Google secure search is an HTTPS alternative to the standard Google.com search box. Instead of performing a search on an unencrypted page, Google gives you an encrypted HTTPS version of the Google search. Using Google secure search makes the connection to Google secure so that no one between your computer and Google search results servers will see your search query. This prevents your ISP or anyone using the WiFi hotspot where you surf from identifying the search terms you use. Google secure search also turns off the browser referrer, so if you search for something like “Add Google Secure Search to Chrome” and you end up at JakeLudington.com, my Web server statistics software won’t be able to record your visit to the site as being a result of that search. The search stops being secure as soon as you click on a result and go to the web page behind the link, but it keeps your search secure up to that point. There are currently three ways to use the encrypted Google search in Chrome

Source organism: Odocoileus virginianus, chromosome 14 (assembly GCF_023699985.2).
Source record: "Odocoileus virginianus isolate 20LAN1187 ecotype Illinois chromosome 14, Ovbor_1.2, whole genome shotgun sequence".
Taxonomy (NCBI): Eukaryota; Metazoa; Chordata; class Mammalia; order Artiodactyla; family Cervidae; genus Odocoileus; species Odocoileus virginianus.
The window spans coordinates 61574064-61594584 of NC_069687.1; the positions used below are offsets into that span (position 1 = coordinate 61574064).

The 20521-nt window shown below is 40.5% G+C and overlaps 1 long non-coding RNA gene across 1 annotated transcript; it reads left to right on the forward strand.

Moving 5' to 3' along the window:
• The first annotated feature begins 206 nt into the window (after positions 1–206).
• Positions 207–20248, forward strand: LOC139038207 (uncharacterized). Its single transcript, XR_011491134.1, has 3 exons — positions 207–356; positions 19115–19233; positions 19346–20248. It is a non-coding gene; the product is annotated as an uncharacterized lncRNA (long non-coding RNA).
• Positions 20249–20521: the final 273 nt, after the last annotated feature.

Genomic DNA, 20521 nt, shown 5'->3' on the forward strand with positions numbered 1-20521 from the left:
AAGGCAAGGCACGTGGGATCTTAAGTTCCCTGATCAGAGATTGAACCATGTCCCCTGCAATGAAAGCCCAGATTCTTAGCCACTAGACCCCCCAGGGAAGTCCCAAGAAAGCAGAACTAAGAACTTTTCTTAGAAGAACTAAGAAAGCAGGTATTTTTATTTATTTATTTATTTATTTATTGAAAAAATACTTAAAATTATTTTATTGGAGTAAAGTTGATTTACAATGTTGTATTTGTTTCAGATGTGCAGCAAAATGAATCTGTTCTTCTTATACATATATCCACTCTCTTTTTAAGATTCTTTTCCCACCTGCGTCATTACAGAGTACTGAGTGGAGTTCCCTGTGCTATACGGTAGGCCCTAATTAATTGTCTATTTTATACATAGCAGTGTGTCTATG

You would think Google secure search would be included in Chrome as an option, since Chrome is made by Google. Currently, secure search is not a Chrome option, you have to configure your browser or just visit the secure search page on Google.com.
Option one for searching Google securely is to go to the Google Secure Search page and type your search query. You can bookmark this page in Chrome, set it as your homepage, or just remember where it lives.
Option two is to do what I did in setting up Chrome. I created my own Default search in Chrome. This is an easy process set from the Manage feature of the default search, accessed by going to Options > Basics and clicking the Manage button in the Default Search section.
From there you click Add. Name your search Google Secure. Set the keyword box to google. Last you need to add the link for the Google Secure Search. The URL you want to include should look like this:
A third option for automating Google Secure Search is to add the KB SSL Enforcer extension to Chrome. This basically intercepts the link you type in the browser and if possible redirects to a secure version of the page. Using KB SSL Enforcer has the added benefit of also making sure you connect securely to other sites on the Web, but I personally find my manual way of configuring Chrome for secure browsing to be easier.